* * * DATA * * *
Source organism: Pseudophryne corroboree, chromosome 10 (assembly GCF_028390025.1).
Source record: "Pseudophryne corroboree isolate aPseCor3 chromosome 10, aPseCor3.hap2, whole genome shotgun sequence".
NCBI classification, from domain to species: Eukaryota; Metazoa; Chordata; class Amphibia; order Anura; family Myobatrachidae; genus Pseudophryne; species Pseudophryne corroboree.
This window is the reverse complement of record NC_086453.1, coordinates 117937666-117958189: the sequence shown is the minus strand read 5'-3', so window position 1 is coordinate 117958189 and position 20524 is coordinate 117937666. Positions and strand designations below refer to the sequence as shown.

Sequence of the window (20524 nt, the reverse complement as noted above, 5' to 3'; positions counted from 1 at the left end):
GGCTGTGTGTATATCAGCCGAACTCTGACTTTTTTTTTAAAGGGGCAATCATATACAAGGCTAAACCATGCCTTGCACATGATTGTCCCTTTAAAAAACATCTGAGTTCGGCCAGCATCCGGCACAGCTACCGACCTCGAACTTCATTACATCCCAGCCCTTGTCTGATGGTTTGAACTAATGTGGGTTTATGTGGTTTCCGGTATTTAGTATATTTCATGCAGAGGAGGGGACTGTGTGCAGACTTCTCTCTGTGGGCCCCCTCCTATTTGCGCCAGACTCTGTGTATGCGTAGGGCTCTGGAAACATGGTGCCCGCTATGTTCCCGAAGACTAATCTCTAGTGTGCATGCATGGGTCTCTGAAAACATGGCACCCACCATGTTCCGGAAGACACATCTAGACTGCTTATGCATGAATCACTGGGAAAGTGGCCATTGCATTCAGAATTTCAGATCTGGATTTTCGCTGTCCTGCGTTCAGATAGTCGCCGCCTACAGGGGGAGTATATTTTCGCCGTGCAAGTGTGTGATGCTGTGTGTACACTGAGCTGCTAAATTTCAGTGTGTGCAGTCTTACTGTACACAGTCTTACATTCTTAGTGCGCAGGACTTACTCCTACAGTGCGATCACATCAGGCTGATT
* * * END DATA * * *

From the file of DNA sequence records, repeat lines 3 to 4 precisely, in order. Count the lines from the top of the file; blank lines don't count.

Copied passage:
NCBI classification, from domain to species: Eukaryota; Metazoa; Chordata; class Amphibia; order Anura; family Myobatrachidae; genus Pseudophryne; species Pseudophryne corroboree.
This window is the reverse complement of record NC_086453.1, coordinates 117937666-117958189: the sequence shown is the minus strand read 5'-3', so window position 1 is coordinate 117958189 and position 20524 is coordinate 117937666. Positions and strand designations below refer to the sequence as shown.